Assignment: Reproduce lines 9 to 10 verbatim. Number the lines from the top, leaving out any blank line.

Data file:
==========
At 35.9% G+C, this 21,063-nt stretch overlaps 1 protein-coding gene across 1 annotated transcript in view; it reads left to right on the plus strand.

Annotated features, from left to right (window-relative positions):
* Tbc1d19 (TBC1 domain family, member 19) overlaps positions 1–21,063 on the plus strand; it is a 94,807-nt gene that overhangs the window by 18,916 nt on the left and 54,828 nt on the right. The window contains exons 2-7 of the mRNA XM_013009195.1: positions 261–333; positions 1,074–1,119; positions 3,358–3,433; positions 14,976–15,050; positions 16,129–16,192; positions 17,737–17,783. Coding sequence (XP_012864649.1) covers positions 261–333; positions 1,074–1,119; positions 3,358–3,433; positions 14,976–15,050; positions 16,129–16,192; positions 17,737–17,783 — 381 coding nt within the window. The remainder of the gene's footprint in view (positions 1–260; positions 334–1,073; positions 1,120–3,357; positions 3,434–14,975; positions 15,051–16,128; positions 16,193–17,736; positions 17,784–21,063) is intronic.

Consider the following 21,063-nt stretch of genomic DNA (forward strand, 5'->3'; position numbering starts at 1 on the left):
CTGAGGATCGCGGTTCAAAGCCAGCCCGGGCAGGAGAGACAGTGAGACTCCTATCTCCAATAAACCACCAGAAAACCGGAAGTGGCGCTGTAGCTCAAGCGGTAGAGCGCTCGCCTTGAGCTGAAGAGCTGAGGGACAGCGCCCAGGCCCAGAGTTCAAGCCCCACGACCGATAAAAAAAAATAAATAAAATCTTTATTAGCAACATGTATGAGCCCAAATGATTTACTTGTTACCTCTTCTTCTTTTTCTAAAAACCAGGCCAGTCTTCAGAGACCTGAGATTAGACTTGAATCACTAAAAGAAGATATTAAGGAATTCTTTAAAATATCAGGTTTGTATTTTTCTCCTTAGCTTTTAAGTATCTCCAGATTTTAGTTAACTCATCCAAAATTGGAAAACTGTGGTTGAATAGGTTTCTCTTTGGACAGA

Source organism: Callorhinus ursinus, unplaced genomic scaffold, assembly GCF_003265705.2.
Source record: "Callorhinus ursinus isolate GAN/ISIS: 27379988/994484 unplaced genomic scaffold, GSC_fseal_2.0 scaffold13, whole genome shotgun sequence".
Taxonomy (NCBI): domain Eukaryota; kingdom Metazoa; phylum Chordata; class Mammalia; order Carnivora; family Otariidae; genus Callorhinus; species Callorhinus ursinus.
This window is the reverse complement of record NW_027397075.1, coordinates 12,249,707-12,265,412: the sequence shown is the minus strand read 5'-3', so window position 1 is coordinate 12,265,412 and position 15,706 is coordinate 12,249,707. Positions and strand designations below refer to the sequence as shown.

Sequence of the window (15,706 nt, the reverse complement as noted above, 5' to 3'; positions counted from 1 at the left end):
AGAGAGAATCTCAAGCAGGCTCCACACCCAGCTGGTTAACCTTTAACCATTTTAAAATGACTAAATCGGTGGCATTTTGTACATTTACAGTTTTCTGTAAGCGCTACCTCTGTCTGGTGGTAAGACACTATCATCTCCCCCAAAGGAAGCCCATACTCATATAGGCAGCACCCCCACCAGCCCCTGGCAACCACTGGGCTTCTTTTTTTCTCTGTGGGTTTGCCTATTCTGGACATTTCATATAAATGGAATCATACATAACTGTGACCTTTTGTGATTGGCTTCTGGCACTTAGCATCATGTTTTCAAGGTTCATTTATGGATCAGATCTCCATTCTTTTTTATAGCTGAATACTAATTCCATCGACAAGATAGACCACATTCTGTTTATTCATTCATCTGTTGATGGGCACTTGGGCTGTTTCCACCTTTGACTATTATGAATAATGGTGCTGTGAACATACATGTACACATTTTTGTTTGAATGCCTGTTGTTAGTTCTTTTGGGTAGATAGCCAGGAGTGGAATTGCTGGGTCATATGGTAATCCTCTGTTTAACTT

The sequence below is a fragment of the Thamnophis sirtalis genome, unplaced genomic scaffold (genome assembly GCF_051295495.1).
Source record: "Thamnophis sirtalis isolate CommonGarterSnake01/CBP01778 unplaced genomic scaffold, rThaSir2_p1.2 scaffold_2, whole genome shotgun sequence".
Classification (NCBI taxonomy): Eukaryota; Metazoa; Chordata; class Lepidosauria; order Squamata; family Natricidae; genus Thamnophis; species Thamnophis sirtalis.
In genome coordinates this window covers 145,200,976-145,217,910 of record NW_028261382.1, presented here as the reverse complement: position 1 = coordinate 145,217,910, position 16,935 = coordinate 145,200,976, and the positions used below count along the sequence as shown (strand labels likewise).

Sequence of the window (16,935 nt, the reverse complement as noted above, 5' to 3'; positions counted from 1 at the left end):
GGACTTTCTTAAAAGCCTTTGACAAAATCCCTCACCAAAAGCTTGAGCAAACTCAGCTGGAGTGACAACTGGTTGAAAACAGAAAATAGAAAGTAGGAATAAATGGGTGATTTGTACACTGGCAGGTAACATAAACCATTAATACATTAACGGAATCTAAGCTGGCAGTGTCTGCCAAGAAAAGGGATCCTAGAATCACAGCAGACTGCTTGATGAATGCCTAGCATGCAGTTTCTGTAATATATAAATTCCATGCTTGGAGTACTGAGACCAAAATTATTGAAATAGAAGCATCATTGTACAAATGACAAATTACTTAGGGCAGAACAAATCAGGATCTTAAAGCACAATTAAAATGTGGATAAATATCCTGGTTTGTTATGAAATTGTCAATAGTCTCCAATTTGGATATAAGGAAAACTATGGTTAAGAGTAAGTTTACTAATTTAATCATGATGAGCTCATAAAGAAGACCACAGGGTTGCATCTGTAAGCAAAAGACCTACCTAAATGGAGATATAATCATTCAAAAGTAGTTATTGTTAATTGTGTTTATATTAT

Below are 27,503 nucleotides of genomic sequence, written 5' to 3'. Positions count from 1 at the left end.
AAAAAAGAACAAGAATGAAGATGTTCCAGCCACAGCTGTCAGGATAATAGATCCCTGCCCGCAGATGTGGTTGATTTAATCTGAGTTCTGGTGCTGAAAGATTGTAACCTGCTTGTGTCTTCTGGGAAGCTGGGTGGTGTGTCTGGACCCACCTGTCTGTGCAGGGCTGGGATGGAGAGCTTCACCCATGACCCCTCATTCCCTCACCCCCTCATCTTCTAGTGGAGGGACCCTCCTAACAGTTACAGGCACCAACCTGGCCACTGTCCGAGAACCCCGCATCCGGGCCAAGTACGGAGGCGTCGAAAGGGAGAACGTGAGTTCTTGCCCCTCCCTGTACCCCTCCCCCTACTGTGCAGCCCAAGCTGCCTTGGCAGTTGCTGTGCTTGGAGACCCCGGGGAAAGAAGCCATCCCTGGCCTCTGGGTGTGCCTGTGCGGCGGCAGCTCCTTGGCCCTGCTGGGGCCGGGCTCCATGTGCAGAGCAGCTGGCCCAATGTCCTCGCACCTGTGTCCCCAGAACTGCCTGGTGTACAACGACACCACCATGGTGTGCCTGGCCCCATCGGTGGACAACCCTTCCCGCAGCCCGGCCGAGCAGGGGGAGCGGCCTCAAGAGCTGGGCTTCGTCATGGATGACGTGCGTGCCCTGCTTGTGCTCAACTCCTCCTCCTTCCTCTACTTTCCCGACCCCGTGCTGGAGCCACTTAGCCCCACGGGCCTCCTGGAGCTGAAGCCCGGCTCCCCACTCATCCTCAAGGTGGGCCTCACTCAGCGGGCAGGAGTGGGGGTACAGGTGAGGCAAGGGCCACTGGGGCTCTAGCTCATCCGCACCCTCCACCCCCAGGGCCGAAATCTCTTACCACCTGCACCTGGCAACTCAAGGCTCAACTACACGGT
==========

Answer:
This window is the reverse complement of record NW_027397075.1, coordinates 12,249,707-12,265,412: the sequence shown is the minus strand read 5'-3', so window position 1 is coordinate 12,265,412 and position 15,706 is coordinate 12,249,707. Positions and strand designations below refer to the sequence as shown.

Sequence of the window (15,706 nt, the reverse complement as noted above, 5' to 3'; positions counted from 1 at the left end):